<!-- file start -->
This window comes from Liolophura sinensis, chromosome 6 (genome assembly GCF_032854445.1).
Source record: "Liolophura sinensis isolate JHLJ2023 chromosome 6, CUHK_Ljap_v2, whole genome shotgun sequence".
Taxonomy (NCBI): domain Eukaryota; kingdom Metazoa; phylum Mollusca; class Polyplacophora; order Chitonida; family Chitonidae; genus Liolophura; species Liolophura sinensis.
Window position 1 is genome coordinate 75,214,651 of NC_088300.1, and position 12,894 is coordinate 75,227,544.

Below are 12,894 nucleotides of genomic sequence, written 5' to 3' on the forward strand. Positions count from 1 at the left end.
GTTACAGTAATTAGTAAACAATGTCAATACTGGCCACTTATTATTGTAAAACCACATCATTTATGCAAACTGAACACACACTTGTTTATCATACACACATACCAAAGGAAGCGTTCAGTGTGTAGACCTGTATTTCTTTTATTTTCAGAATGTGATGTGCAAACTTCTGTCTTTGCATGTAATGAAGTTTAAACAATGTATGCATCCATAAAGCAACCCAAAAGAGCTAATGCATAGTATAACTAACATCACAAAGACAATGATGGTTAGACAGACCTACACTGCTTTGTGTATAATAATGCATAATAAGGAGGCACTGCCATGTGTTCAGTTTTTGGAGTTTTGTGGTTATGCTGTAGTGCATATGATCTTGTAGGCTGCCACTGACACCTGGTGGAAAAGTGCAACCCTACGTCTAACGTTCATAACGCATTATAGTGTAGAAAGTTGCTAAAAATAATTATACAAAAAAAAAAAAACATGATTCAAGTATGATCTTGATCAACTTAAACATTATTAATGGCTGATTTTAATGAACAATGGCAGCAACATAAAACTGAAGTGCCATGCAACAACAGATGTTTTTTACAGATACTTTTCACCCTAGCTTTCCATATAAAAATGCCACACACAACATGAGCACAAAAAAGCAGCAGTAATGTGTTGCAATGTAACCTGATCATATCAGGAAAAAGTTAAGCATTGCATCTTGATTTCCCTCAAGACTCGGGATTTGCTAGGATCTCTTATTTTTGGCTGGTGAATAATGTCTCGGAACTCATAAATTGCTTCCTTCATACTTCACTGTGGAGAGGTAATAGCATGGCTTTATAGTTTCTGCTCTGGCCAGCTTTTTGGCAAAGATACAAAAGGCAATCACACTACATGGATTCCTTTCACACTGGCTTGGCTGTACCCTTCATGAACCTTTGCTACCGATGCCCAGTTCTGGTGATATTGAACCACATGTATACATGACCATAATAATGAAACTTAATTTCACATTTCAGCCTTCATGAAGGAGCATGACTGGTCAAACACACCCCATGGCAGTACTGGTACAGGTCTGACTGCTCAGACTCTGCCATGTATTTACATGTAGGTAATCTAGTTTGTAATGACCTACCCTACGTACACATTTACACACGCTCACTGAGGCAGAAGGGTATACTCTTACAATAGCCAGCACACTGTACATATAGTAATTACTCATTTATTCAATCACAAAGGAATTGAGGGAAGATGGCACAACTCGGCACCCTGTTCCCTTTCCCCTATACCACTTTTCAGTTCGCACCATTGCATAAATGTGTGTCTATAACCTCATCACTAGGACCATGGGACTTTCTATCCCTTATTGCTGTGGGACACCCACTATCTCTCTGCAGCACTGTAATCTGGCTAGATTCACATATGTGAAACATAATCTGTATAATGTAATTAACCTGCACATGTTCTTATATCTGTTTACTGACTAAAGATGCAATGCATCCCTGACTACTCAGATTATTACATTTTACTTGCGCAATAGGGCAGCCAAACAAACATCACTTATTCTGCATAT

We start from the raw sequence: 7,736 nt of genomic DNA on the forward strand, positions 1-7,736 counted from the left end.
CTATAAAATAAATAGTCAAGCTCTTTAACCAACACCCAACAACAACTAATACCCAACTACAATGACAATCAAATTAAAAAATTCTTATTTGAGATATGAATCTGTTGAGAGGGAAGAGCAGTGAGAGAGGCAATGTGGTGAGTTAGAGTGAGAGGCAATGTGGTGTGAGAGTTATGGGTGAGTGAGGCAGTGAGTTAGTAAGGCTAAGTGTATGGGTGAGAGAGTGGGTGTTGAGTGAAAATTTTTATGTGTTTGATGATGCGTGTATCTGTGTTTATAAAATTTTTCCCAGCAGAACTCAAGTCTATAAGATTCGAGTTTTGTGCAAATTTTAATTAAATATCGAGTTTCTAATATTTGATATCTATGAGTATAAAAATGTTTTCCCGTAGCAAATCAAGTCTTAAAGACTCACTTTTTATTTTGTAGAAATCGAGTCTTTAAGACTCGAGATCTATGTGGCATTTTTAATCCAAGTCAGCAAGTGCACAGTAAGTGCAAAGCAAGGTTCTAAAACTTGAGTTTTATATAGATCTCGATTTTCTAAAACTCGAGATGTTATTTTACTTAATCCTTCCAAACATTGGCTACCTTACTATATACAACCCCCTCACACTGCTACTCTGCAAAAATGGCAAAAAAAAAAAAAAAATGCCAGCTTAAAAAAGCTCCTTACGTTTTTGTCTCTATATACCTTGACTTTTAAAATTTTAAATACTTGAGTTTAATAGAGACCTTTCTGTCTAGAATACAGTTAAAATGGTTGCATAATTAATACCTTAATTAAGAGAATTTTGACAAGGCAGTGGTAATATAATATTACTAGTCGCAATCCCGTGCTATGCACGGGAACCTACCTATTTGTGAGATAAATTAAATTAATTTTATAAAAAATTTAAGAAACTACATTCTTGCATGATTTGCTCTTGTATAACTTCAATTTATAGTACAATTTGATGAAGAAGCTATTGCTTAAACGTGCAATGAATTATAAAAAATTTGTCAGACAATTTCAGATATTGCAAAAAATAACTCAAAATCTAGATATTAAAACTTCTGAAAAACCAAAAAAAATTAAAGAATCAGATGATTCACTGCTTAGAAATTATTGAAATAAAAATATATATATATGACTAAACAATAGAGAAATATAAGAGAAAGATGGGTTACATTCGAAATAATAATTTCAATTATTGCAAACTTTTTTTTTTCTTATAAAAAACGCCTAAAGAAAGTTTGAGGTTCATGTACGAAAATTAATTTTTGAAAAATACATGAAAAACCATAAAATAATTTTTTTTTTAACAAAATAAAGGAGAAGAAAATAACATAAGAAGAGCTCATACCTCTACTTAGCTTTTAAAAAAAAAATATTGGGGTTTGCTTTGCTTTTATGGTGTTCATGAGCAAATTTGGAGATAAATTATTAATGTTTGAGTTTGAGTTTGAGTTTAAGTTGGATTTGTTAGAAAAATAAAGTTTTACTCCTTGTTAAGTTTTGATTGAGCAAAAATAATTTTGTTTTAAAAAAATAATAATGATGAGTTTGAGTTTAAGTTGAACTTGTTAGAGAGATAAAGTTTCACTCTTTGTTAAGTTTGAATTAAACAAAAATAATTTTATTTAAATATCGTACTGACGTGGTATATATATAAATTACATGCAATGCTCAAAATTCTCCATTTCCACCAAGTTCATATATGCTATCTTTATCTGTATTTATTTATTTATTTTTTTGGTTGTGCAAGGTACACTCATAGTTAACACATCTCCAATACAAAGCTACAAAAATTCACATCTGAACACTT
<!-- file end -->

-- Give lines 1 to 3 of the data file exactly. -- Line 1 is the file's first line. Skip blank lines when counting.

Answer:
This window comes from Liolophura sinensis, chromosome 6 (genome assembly GCF_032854445.1).
Source record: "Liolophura sinensis isolate JHLJ2023 chromosome 6, CUHK_Ljap_v2, whole genome shotgun sequence".
Taxonomy (NCBI): domain Eukaryota; kingdom Metazoa; phylum Mollusca; class Polyplacophora; order Chitonida; family Chitonidae; genus Liolophura; species Liolophura sinensis.